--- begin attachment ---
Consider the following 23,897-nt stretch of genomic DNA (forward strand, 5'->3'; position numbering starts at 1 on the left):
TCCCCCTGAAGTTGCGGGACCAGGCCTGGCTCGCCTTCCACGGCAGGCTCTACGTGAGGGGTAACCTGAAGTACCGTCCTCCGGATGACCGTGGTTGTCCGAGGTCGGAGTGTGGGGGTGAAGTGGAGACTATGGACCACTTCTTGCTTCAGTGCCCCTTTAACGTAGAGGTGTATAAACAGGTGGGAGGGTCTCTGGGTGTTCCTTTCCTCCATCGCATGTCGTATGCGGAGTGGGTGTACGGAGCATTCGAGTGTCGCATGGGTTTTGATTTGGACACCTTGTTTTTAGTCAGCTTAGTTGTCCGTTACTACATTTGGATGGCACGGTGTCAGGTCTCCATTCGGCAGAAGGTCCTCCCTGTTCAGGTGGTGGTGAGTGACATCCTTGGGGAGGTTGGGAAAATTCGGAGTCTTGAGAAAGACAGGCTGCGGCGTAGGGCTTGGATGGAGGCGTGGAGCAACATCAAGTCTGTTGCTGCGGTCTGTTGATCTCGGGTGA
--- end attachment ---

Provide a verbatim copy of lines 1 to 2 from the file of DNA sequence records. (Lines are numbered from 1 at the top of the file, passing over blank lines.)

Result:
Consider the following 23,897-nt stretch of genomic DNA (forward strand, 5'->3'; position numbering starts at 1 on the left):
TCCCCCTGAAGTTGCGGGACCAGGCCTGGCTCGCCTTCCACGGCAGGCTCTACGTGAGGGGTAACCTGAAGTACCGTCCTCCGGATGACCGTGGTTGTCCGAGGTCGGAGTGTGGGGGTGAAGTGGAGACTATGGACCACTTCTTGCTTCAGTGCCCCTTTAACGTAGAGGTGTATAAACAGGTGGGAGGGTCTCTGGGTGTTCCTTTCCTCCATCGCATGTCGTATGCGGAGTGGGTGTACGGAGCATTCGAGTGTCGCATGGGTTTTGATTTGGACACCTTGTTTTTAGTCAGCTTAGTTGTCCGTTACTACATTTGGATGGCACGGTGTCAGGTCTCCATTCGGCAGAAGGTCCTCCCTGTTCAGGTGGTGGTGAGTGACATCCTTGGGGAGGTTGGGAAAATTCGGAGTCTTGAGAAAGACAGGCTGCGGCGTAGGGCTTGGATGGAGGCGTGGAGCAACATCAAGTCTGTTGCTGCGGTCTGTTGATCTCGGGTGA